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Norman Robbins
Pull the other one

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Albert Perkins is blessed with a loving wife, Muriel, and cursed with a fearsome mother-in-law, Boadicea. When his good friend Hilary Armitage writes to him reminiscing about the good times they used to have, Boadicea reads the letter and determines to remove her daughter instantly from the clutches of this sex-fiend. Albert has a hard time explaining that the letter is perfectly innocent, and anyway Hilary is a man. He isn’t helped when Hilary turns up, wearing a blonde wig and a glamorous evening dress. By the time Hilary manages to explain he’s come straight from doing his drag act at the local pub, it’s too late, Boadicea has bashed Albert with the poker. Even when he comes round, Albert’s troubles are far from over. In a weak moment, he agrees to model for a girl student at the local art school, wearing mainly a potted plant. And Hilary, anxious to make amends for the misunderstanding he has caused, offers to deputise for Albert at bell-ringing practice at St Humphrey’s. Both these acts of kindness bring disaster in their wake. Norman Robbins’ first farce is a riot from start to finish.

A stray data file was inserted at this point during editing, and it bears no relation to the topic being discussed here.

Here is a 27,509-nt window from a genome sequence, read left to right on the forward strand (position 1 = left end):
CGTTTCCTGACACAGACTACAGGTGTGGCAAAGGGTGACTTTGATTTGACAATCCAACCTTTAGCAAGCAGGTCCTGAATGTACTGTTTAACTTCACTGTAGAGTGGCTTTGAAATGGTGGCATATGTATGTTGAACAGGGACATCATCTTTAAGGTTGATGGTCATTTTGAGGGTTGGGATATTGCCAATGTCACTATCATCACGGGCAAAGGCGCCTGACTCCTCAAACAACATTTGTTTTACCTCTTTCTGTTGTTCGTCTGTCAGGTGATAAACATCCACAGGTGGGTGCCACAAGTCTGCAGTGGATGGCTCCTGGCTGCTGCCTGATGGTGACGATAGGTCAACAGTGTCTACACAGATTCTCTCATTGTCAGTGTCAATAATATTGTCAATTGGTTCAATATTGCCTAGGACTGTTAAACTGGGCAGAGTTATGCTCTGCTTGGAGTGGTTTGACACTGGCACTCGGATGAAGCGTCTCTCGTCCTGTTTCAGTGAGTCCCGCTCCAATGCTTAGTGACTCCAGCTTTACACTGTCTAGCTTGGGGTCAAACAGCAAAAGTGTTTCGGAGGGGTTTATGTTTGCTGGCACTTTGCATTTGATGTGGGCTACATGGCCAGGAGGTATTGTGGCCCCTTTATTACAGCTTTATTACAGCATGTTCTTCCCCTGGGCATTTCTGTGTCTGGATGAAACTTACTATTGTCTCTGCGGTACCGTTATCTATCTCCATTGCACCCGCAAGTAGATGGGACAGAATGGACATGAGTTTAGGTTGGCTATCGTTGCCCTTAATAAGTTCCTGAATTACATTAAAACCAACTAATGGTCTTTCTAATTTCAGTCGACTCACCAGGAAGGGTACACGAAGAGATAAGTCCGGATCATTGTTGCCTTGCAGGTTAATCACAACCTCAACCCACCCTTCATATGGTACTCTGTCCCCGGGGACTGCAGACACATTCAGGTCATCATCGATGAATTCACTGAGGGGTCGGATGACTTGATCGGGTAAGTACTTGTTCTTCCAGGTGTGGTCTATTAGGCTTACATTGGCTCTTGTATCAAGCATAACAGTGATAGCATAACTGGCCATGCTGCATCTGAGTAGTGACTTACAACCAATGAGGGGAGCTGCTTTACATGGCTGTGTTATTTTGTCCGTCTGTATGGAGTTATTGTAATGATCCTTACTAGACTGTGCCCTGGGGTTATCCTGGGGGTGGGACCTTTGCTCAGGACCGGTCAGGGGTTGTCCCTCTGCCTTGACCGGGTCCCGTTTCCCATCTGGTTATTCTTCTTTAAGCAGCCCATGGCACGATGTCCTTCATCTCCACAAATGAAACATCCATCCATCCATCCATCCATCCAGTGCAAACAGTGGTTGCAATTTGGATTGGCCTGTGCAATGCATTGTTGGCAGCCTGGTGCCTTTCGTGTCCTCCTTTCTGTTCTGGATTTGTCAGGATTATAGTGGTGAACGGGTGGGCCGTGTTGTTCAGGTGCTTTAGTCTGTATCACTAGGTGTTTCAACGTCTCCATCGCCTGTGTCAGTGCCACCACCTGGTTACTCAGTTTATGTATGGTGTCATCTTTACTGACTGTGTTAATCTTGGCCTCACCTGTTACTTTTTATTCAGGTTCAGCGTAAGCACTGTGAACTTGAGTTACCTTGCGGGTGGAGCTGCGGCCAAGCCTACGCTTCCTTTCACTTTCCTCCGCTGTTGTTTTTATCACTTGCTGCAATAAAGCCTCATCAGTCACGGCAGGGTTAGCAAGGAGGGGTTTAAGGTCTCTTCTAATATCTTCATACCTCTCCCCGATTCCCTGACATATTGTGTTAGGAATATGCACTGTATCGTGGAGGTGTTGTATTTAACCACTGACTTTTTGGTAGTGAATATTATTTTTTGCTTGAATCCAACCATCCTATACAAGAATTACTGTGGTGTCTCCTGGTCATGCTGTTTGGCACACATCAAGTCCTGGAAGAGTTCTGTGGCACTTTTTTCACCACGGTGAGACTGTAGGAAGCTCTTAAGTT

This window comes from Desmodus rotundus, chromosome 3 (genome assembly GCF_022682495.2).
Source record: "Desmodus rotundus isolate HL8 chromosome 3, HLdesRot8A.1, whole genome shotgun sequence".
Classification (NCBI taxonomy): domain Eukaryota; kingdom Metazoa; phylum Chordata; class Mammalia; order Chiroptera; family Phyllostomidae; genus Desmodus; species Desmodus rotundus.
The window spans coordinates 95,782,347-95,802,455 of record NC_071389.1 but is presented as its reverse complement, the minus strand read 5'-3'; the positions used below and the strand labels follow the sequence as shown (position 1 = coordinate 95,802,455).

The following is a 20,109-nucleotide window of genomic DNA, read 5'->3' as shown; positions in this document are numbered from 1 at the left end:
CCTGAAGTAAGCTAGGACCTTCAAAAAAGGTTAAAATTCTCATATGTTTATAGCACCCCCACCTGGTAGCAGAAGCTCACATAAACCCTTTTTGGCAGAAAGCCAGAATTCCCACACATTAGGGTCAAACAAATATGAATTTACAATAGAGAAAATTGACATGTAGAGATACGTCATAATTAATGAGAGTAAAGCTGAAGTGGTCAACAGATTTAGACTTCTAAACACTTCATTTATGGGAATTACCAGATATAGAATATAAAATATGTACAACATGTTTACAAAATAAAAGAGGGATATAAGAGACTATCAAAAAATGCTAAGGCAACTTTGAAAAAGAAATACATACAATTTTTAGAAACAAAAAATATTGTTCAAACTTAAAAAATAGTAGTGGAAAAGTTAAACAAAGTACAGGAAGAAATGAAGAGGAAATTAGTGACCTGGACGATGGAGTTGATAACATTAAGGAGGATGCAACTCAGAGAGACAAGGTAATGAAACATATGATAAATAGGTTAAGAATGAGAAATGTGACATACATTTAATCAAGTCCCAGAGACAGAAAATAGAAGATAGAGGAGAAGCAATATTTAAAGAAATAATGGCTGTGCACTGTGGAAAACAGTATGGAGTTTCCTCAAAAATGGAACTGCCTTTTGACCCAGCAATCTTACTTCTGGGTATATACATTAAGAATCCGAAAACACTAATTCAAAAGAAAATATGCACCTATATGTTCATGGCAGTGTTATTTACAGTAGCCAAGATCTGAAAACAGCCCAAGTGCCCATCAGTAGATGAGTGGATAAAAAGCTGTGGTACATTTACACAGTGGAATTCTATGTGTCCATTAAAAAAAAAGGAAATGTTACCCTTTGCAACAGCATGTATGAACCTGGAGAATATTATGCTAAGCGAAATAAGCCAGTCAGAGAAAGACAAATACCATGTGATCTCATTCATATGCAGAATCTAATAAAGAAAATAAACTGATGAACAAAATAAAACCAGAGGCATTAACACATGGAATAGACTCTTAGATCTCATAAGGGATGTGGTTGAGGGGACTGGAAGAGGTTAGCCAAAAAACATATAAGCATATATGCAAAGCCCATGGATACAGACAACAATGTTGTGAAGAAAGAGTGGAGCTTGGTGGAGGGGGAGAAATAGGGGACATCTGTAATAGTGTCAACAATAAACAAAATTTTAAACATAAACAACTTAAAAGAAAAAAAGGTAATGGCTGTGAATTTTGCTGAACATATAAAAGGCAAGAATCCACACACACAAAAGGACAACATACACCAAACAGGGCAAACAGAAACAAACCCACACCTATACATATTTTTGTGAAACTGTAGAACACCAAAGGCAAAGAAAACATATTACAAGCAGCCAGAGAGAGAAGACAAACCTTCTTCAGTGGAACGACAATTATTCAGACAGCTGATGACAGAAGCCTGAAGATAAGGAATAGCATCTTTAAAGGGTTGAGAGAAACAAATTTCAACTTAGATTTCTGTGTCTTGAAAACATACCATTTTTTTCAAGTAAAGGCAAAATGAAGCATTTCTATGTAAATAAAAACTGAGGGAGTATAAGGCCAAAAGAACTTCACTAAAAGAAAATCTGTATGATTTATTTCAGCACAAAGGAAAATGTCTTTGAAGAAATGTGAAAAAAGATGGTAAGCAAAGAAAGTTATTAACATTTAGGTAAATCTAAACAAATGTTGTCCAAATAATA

Author's Note

Pull the other one is a broad Northern comedy which at times verges on farce. Played at good speed, the combination of situations and funny lines should not fail to provoke an audience to laughter,

The important thing to remember is not to "play for laughs". The characters in the play are real ones (in their own minds at least) and whatever they say or do, their reactions are those of any normal person caught up in a like situation.

The characters themselves need little explaining, as the performers will see, but one or two small points I think need to be mentioned.

Virginia must not be played as a sexy young man-hunter. Sexy she most certainly is, but innocent with it. If played as a siren, the part will most certainly fail. Albert would not be caught dead within a mile of her company, never mind agree to pose for her, if she made a single sexual overture to him.

Hilary in turn must not be portrayed in the slightest degree as effeminate. To him his act is business and when the show is ended the female mannerisms end with it. To play him any other way than "straight" will leave a nasty taste in the mouths of the audience and make his relationship with Albert highly suspicious, as well as killing Albert’s entrance in Act Two, Scene One.

Incidentally, when making out the programme, it is advisable to bill Hilary as Mr Armitage for obvious reasons.

Offenbach’s "Bluebeard" Overture makes good theme music.


This play was first presented by the St. Giles Players of Pontefract, Yorkshire, produced by Barbara Arundell, with the following cast:-

Boadicea Heptinstall   Kitty Stansill
Wilf Turner   William Dugdale
Muriel Perkins   Margaret Pindar
Albert Perkins   David Milne
Virginia Brown   Patricia Targett
Hilary Armitage   Melvyn Harper
Rev Elijah Nookey   Wilfred Taylor

Copyright © Norman Robbins 1976